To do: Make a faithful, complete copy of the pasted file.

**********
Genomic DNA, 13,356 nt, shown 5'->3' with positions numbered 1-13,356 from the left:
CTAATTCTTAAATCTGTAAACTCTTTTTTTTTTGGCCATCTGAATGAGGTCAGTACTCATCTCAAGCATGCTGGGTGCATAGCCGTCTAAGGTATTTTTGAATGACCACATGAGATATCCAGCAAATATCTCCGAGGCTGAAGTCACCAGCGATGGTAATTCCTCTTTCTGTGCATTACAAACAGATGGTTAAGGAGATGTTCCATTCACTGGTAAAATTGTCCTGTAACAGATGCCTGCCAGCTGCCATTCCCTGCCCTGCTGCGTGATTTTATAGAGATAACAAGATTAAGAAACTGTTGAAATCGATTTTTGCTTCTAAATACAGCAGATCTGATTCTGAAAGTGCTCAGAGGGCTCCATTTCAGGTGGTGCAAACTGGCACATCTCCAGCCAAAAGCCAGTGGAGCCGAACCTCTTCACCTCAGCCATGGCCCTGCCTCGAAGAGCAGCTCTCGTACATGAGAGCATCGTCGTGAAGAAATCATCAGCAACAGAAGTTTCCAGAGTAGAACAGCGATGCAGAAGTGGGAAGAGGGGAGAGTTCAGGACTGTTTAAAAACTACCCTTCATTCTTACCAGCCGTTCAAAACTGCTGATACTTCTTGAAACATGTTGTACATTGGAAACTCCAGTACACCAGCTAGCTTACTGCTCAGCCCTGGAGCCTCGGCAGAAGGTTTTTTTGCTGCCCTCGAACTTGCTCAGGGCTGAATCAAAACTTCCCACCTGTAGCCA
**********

Genomic DNA, 13,356 nt, shown 5'->3' with positions numbered 1-13,356 from the left:
CTAATTCTTAAATCTGTAAACTCTTTTTTTTTTGGCCATCTGAATGAGGTCAGTACTCATCTCAAGCATGCTGGGTGCATAGCCGTCTAAGGTATTTTTGAATGACCACATGAGATATCCAGCAAATATCTCCGAGGCTGAAGTCACCAGCGATGGTAATTCCTCTTTCTGTGCATTACAAACAGATGGTTAAGGAGATGTTCCATTCACTGGTAAAATTGTCCTGTAACAGATGCCTGCCAGCTGCCATTCCCTGCCCTGCTGCGTGATTTTATAGAGATAACAAGATTAAGAAACTGTTGAAATCGATTTTTGCTTCTAAATACAGCAGATCTGATTCTGAAAGTGCTCAGAGGGCTCCATTTCAGGTGGTGCAAACTGGCACATCTCCAGCCAAAAGCCAGTGGAGCCGAACCTCTTCACCTCAGCCATGGCCCTGCCTCGAAGAGCAGCTCTCGTACATGAGAGCATCGTCGTGAAGAAATCATCAGCAACAGAAGTTTCCAGAGTAGAACAGCGATGCAGAAGTGGGAAGAGGGGAGAGTTCAGGACTGTTTAAAAACTACCCTTCATTCTTACCAGCCGTTCAAAACTGCTGATACTTCTTGAAACATGTTGTACATTGGAAACTCCAGTACACCAGCTAGCTTACTGCTCAGCCCTGGAGCCTCGGCAGAAGGTTTTTTTGCTGCCCTCGAACTTGCTCAGGGCTGAATCAAAACTTCCCACCTGTAGCCA